DIU - Data Interface Unit
DMS - Data Management Subsystem
DMU - Data Management Unit
Doppler effect -
The apparent change in wavelength of sound or light caused by the motion of the source, observer or both. Waves emitted by a moving object as received by an observer will be blueshifted (compressed) if approaching, redshifted (elongated) if receding. It occurs both in sound and light. How much the frequency changes depends on how fast the object is moving toward or away from the receiver.
Drag, atmospheric - Effect of atmosphere that slows a spacecraft and forces its orbit to decay
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ECA - Electronics Control Assembly
Echelle grating - a type of diffraction grating which is characterised by a relatively low grooves density but is optimized for high diffraction orders. Echelle gratings are used in spectrometers and similar instruments, such as High Accuracy Radial Velocity Planet (HARPS), and numerous other astronomical instruments.
ECU - Electronics Control Unit
Egress - Emerge, exit, to go out
EMI - Electromagnetic Interference
Electromagnetic Spectrum (EMS) - Light is an electromagnetic wave. Different colors of light correspond to different wavelengths. The Electromagnetic spectrum is divided into seven sections. From the longest wavelengths (least energetic) to the shortest (most energetic): radio, microwave, infrared, visible, ultraviolet, x-ray, and gamma ray radiation. The Hubble Telescope has instruments which can see wavelengths from Near Ultra-violet (NUV) to the Near Infra-Red (NIR).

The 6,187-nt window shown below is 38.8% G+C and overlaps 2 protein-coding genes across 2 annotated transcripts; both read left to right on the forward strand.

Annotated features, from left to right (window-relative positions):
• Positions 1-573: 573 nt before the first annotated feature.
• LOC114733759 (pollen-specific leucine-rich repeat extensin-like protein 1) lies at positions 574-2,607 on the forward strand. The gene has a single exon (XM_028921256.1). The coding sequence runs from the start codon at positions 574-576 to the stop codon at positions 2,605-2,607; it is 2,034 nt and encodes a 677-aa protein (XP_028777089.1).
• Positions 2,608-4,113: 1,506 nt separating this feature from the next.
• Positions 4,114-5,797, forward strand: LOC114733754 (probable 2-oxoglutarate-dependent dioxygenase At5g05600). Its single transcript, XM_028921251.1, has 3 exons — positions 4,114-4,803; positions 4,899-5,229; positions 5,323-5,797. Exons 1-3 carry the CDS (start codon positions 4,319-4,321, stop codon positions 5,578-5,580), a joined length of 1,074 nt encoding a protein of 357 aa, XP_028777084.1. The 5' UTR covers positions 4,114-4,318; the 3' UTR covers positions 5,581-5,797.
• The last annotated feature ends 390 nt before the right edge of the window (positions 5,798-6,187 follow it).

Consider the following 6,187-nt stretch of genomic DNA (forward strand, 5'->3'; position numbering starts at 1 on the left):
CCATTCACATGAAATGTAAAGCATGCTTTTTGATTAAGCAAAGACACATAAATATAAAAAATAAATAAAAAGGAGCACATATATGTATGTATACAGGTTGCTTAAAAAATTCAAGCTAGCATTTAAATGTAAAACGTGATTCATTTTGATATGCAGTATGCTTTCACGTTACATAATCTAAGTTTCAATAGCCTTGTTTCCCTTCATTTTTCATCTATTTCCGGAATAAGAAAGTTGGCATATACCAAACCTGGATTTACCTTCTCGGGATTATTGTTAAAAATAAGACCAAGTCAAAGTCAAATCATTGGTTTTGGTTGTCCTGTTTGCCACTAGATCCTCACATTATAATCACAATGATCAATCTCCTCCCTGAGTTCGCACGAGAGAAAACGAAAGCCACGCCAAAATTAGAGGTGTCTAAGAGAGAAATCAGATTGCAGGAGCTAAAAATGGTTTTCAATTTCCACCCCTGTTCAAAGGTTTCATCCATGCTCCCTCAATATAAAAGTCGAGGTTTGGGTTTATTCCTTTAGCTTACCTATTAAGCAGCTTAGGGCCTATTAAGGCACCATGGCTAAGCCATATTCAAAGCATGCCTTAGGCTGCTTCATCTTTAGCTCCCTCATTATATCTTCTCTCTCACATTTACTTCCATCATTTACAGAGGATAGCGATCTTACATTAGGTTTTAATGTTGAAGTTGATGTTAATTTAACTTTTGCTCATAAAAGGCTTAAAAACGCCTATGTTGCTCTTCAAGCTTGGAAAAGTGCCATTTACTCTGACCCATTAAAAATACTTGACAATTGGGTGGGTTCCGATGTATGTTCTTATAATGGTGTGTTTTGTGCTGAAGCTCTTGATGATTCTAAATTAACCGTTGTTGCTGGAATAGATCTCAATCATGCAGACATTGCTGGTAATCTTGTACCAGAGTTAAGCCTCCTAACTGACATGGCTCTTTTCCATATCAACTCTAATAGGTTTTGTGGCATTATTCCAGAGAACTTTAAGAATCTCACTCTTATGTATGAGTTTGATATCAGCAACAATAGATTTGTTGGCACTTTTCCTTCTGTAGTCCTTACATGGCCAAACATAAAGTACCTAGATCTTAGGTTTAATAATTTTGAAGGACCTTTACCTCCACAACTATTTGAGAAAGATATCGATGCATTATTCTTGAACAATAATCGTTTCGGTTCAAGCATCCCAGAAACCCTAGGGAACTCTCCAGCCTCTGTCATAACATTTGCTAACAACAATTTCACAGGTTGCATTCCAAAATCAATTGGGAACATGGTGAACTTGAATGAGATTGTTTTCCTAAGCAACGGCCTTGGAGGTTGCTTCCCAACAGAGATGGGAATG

Electron - Low-mass particle carrying negative charge.
Ellipsoid - Surface whose intersection with every plane is an ellipse (or circle)
EPDSU - Enhanced Power Distribution and Switching Unit
EPS - Electrical Power Subsystem
EP/TCE - Electrical Power/Thermal Control Electronics
ERO - Early Release Observation
ESA - European Space Agency
Echelle Spectroscopy - In "traditional" spectrographs a dispersing element - typically a diffraction grating or prism - is used to produce the spectrum. This results in a single spectrum which can be imaged using a CCD or other type of camera. The data can then be extracted using a suitable program. The recordable part of the wavelength range covered by this type of spectrograph is limited by the size of available image sensors, i.e., CCDs. An echelle is a diffraction grating in which the rulings are much further apart than usual. This leads to spectra of very high dispersion, but only over a short wavelength range in each order. As well as being 'short', the high orders will overlap. Echelle spectrographs for astronomy are designed so that the wavelength coverage in one order will overlap the coverage of the adjacent orders.
EMI - electromagnetic interference
ESM - Electronics Support Module
E/STR -Engineering/Science Data Recorders
External Tank - the large orange fuel tank contains the liquid hydrogen fuel and liquid oxygen oxidizer and supplies them under pressure to the three space shuttle main engines in the orbiter during lift-off and ascent. + Read More